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Darlene Eslick of Pipestone was recently hired as an AmeriCorps VISTA worker to oversee the development of “A Brush with Kindness,” a new program offered through Southwest Minnesota Habitat for Humanity. (Submitted photo)

'A Brush with Kindness': Habitat for Humanity begins home repair program

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'A Brush with Kindness': Habitat for Humanity begins home repair program
Worthington Minnesota 300 11th Street / P.O. Box 639 56187

LUVERNE — The Southwest Minnesota Chapter of Habitat for Humanity is rolling out a new program and has hired an AmeriCorps VISTA staff member to oversee it.


Darlene Eslick of Pipestone began her new duties Aug. 1 and will develop “A Brush with Kindness,” a program geared to assist local homeowners with home repairs that improve exterior safety, mobility and energy efficiency of the home. The repairs include everything from installing ramps, handrails, shingles, insulation and siding to minor repairs, painting and landscaping.

Eslick said the program has either started or is being introduced by Habitat chapters all across the country.

“They wanted to do a little something extra in between building houses,” she explained. “This would give (homeowners) an opportunity to help fix up their house and still at a low cost.”

Eslick said the program will operate similar to Habitat for Humanity’s home building projects, in which the homeowner is required to put some sweat equity into the project. Homeowners must meet income eligibility guidelines, show a need and be able to repay the cost of the project through a monthly payment program, based on a 0 percent interest loan.

“We just got the application approved by the (Habitat) board last night,” Eslick said Friday morning. Eventually, the applications will be available at social services offices in Nobles, Rock and Pipestone counties.

While Eslick said they already have received suggestions of homeowners in needed of assistance, she is starting a list of potential candidates.

“There’s definitely a need in all of the counties,” Eslick said. “We would like to get at least one project done before winter.”

Long-term goals of A Brush with Kindness are to repair or beautify one home in each of the three counties each summer, in addition to Habitat’s ongoing home building projects, she added.

The program is hoped to benefit not only the families receiving assistance, but neighborhoods and communities as a whole. It will increase the number of families living in safe, decent, affordable homes, improve the appearance of neighborhoods and communities and provide an opportunity for community members to learn the joys of volunteering and each other by working side by side.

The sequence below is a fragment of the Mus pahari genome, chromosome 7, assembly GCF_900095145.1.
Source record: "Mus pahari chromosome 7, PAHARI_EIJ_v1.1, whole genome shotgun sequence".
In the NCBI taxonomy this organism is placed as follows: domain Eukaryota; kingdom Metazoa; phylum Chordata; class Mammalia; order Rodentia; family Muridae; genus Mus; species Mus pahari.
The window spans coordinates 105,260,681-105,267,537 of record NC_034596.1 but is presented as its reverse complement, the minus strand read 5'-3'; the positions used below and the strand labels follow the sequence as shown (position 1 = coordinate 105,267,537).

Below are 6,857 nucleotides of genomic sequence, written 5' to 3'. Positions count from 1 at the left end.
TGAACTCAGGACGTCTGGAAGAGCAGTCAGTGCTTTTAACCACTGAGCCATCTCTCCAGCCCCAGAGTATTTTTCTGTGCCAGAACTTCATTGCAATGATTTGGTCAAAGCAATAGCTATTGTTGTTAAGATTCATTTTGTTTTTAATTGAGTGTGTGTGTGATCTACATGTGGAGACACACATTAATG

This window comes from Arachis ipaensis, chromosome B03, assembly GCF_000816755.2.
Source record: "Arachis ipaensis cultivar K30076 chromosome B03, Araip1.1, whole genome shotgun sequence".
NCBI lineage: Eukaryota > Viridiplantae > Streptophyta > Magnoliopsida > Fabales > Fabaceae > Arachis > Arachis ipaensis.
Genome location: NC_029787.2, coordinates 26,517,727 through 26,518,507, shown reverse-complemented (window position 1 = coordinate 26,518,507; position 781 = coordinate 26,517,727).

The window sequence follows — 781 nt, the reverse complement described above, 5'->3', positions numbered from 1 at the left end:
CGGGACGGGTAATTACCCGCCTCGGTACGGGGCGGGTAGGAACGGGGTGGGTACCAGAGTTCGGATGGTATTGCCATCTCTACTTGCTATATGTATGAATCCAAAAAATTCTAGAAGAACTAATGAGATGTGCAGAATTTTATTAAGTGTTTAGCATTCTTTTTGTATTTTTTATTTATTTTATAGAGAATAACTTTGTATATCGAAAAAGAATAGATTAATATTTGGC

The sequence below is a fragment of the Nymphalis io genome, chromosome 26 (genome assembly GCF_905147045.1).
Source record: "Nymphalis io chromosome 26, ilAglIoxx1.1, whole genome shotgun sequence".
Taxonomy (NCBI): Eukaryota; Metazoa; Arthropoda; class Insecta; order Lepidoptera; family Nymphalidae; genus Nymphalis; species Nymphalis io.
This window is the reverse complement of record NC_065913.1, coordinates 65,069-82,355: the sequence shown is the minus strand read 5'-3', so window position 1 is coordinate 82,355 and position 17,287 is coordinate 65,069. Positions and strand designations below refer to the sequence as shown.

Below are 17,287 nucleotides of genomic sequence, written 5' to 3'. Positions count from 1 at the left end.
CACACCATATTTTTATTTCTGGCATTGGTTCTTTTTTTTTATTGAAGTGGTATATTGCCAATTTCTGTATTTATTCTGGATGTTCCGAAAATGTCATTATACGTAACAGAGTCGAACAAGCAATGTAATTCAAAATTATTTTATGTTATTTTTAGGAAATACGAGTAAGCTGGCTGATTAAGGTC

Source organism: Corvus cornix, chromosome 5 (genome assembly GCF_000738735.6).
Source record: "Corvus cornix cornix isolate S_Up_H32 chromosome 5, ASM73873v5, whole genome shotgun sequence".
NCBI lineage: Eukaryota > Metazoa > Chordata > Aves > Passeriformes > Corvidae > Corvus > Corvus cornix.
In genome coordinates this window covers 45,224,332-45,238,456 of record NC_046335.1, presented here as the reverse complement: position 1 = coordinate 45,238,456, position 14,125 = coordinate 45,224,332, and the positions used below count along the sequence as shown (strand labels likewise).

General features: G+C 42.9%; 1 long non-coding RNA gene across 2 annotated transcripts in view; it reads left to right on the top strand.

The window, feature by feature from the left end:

The Southwest Chapter of Habitat for Humanity plans to extend A Brush with Kindness within the next year by offering critical home repair such as plumbing and electrical work.

The work of Habitat for Humanity can’t be accomplished, however, without volunteers. Eslick said she is compiling a list of volunteers in all three of the counties, and is especially looking for contractors or retired contractors willing to give of their time to oversee the projects.

Donations are also welcome to operate the program, and may be sent to Southwest Minnesota Habitat for Humanity at P.O. Box 962, Luverne 56156, or dropped off at the Luverne office, 216 E. Main St.

To contact Eslick to offer volunteer services, suggest a homeowner for “A Brush with Kindness” or for more information about the program, call her at (507) 920-9911 or email For details about Southwest Minnesota Habitat for Humanity’s homebuilding program, contact Executive Director Pam Dobson at (507) 215-2091 or email

The Southwest Minnesota Habitat for Humanity’s volunteer board of directors includes Bev McCarvel, Kris Hohensee and Deb Steinle of Nobles County; Peg Klinsing, Dave Keeler and Tyler Ruesch of Pipestone County and Jessie Sandbulte of Rock County.

Daily Globe Reporter Julie Buntjer may be reached at 376-7330.

Julie Buntjer
Julie Buntjer joined the Daily Globe newsroom in December 2003, after working more than nine years for weekly newspapers. A native of Worthington and graduate of Worthington High School, then-Worthington Community College and South Dakota State University, she has a bachelor's degree in agriculture journalism. At the Daily Globe, Julie covers the agricultural beat, as well as Nobles County government, watersheds, community news and feature stories. In her spare time, she enjoys needlework (cross-stitch and hardanger embroidery), reading, travel, fishing and spending time with family. Find more of her stories of farm life, family and various other tidbits at
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